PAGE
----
WebKit and GStreamer. Now that I follow these rules, I generally find it relatively easy to get changes into open source projects.
Note: This guide is not about learning to program. If that's what you're looking for, I recommend this set of projects, which is similar to what a class would give you. Or just take a class.
Before you even talk to the maintainers, start thinking about if your patch can be broken down into multiple atomic patches. The goal of this is to:
Don't take this to mean that you should try to submit incomplete patches — every patch should do something meaningful and work perfectly. What this means is that you should try to make each meaningful, working change into a separate patch.
If you're looking at a project that implements a spec, and you want to implement a newer version of the spec, you should generally try to implement each feature separately. You might even be able to break individual features into multiple patches in some cases.
For example, if you wanted to implement an HTTP/2 feature in a project that currently only supports HTTP 1.1, you could break it down as:
If you're proposing a patch to a "dead" project or a project that isn't the maintainer's primary interest (like someone's website), it can be less work for them if they only have to do one review session. Talk to them to find out if they'd prefer one big patch or multiple small ones (see step 2).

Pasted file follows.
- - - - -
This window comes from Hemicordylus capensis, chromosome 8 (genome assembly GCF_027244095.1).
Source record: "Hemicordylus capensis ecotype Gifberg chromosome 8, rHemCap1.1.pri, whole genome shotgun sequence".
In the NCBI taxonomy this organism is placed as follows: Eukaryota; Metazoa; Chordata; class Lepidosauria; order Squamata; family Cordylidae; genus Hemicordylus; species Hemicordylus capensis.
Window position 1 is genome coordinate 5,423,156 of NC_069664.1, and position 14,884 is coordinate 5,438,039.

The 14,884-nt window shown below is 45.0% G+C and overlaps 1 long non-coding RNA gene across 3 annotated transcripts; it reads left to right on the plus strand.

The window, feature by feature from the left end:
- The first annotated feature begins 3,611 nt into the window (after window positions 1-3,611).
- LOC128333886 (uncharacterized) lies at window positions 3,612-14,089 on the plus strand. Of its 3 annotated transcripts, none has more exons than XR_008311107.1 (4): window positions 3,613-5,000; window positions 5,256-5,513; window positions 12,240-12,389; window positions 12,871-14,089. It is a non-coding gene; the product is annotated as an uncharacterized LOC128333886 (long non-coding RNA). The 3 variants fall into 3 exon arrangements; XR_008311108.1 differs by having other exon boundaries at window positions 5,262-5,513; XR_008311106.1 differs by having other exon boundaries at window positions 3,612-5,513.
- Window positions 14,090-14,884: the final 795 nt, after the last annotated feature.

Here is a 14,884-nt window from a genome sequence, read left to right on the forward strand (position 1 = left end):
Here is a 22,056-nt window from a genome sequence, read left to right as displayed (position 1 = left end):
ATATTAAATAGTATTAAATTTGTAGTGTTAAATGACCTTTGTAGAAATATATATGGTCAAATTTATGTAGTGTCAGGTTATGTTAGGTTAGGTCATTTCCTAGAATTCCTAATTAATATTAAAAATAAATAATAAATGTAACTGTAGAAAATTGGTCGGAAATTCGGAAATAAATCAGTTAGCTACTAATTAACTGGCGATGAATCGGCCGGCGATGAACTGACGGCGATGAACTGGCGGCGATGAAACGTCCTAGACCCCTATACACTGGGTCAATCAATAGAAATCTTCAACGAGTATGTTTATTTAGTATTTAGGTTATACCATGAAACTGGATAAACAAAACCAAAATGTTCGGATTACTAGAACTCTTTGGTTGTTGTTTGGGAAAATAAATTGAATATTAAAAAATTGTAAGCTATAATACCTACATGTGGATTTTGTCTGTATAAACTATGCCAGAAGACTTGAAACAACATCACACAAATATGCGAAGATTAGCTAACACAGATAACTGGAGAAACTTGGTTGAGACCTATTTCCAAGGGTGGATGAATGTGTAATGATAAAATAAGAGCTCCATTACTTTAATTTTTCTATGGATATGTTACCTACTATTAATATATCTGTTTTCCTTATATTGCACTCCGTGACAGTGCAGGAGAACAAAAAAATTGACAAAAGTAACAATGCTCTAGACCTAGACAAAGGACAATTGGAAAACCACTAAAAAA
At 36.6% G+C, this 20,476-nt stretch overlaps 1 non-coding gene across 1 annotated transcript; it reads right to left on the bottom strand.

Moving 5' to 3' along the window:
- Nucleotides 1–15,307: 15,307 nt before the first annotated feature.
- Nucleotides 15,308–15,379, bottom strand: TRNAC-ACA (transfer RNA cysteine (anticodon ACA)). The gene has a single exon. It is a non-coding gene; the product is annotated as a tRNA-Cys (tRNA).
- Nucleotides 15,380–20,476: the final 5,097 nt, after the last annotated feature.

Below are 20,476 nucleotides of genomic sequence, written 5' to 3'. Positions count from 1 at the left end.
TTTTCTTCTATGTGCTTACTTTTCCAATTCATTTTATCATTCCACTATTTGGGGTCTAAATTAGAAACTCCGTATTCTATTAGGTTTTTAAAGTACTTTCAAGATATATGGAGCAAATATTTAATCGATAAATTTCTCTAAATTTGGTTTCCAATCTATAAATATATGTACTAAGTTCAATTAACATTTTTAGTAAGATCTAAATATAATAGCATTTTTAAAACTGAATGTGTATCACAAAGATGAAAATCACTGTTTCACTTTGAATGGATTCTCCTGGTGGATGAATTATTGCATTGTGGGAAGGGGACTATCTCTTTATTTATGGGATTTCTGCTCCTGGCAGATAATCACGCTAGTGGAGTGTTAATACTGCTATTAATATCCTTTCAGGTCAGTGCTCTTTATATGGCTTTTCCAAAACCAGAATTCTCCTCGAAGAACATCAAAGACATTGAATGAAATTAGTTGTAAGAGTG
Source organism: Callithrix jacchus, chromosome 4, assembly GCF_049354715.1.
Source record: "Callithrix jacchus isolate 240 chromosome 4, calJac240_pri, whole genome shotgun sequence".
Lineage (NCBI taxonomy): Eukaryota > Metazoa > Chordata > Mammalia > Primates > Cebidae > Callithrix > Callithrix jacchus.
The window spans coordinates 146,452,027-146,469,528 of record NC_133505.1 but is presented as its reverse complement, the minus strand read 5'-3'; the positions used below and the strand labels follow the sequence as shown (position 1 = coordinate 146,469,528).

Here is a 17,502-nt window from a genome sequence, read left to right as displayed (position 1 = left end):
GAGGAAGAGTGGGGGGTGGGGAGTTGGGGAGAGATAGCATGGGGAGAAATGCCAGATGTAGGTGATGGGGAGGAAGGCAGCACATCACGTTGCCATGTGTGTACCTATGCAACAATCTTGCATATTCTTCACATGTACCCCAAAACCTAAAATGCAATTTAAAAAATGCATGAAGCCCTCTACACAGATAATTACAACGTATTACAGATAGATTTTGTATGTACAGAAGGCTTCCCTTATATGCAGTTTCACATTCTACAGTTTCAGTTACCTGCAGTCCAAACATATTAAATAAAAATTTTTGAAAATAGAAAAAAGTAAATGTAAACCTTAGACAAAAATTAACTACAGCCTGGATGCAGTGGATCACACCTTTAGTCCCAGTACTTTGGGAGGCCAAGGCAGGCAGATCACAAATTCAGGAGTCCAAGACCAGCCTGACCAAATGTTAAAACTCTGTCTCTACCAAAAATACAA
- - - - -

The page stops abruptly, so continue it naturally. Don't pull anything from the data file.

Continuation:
The most important thing you can do when contributing to open source is to communicate with other members of the community. You don't want to write an entire patch and then find out that someone else was already working on it and doesn't need your help, or that your patch implements things in an unacceptable way.
So, figure out how to contact the maintainers and tell them what you plan to do. There are several ways to contact project maintainers, including:
If they have an issue tracker and it already has the things you want to implement, just leave a comment on each one saying:
Otherwise, create one or more issues with the same information. Try to match the project's bug-tracking style. Large projects usually want one super-issue for large features ("Implement TLS 1.2") and many sub-issues ("Implement the TLS_RSA_WITH_AES_128_CBC_SHA cipher"). Smaller projects frequently want one issue with multiple pull-requests. Try to guess what they'd prefer and do that. If you think they will want super-issues, start by making that one and ask if you should create sub-issues (unless it's obvious that you should).
Take any feedback they give you into account. This might save you a lot of work.
This part is up to you, but there are a few things you should consider while you do it:
git rebase. Your patch will need to apply to the most up-to-date version of the code when you submit it. Many patches have been lost because they no-longer apply cleanly, and the maintainers don't have time to fix them.
Now that you have a nice atomic patch that passes tests, doesn't have superfluous changes, and applies cleanly to upstream:
If you've followed the other three steps, this one should go quickly, since the maintainers already know what you're doing and approve of the general approach.
You did it! Your coworkers and/or open-source-using friends will think you're a hero. Hopefully they'll never figure out how easy it is.